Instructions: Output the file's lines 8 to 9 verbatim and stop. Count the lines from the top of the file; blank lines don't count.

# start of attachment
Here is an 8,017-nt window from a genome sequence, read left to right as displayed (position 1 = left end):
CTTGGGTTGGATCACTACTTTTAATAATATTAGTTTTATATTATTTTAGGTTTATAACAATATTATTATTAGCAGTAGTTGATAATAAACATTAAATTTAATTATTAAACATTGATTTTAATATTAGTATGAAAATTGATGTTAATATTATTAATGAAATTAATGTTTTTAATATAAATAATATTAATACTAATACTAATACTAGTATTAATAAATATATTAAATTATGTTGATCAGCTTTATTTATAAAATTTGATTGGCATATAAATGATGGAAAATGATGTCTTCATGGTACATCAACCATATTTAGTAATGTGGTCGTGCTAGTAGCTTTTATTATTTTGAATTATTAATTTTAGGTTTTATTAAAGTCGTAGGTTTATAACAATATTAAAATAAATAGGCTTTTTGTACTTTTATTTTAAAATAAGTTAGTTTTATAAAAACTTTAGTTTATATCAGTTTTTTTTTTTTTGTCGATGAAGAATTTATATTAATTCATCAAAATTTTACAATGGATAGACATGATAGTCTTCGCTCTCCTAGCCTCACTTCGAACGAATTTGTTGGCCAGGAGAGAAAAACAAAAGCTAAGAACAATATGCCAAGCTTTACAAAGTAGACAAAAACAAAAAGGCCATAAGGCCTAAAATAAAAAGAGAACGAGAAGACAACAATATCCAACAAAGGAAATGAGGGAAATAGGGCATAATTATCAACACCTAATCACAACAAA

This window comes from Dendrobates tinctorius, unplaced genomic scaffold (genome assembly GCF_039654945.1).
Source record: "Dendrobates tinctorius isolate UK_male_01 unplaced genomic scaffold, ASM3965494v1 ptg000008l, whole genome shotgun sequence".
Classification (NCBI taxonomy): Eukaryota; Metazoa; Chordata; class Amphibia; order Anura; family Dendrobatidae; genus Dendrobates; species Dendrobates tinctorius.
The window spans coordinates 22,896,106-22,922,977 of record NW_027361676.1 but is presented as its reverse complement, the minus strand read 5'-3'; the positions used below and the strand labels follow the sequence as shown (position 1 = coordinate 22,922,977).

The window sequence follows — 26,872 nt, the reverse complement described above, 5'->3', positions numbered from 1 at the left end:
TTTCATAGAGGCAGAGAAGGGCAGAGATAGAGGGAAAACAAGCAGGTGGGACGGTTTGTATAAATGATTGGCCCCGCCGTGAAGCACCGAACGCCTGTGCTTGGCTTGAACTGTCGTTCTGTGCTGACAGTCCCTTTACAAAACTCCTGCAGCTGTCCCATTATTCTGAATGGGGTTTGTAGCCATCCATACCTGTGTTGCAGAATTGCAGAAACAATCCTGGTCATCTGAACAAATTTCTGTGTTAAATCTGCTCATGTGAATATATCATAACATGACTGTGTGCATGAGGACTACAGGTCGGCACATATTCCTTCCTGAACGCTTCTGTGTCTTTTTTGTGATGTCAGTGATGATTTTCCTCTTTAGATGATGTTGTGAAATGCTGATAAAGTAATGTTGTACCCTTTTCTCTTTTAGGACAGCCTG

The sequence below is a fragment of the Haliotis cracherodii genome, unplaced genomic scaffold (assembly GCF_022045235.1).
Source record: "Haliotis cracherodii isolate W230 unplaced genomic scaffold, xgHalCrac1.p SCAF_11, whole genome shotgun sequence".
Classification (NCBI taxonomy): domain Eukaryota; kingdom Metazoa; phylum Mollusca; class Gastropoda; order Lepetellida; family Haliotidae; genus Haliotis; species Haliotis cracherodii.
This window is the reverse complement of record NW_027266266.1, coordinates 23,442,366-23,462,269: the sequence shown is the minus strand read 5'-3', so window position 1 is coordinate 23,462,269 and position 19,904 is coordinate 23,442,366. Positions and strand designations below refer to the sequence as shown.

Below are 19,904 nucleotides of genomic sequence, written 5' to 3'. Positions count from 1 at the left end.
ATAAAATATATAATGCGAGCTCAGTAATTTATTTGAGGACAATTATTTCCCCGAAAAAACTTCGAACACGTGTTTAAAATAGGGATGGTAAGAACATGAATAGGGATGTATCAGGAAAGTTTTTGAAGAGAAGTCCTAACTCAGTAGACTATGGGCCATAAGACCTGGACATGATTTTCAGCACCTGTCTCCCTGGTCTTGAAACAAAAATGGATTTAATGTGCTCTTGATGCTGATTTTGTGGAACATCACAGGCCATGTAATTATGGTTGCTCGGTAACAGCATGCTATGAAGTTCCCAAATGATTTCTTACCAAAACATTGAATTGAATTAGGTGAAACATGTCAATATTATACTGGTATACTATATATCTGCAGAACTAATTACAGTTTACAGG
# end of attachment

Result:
TTTCATAGAGGCAGAGAAGGGCAGAGATAGAGGGAAAACAAGCAGGTGGGACGGTTTGTATAAATGATTGGCCCCGCCGTGAAGCACCGAACGCCTGTGCTTGGCTTGAACTGTCGTTCTGTGCTGACAGTCCCTTTACAAAACTCCTGCAGCTGTCCCATTATTCTGAATGGGGTTTGTAGCCATCCATACCTGTGTTGCAGAATTGCAGAAACAATCCTGGTCATCTGAACAAATTTCTGTGTTAAATCTGCTCATGTGAATATATCATAACATGACTGTGTGCATGAGGACTACAGGTCGGCACATATTCCTTCCTGAACGCTTCTGTGTCTTTTTTGTGATGTCAGTGATGATTTTCCTCTTTAGATGATGTTGTGAAATGCTGATAAAGTAATGTTGTACCCTTTTCTCTTTTAGGACAGCCTG

The sequence below is a fragment of the Haliotis cracherodii genome, unplaced genomic scaffold (assembly GCF_022045235.1).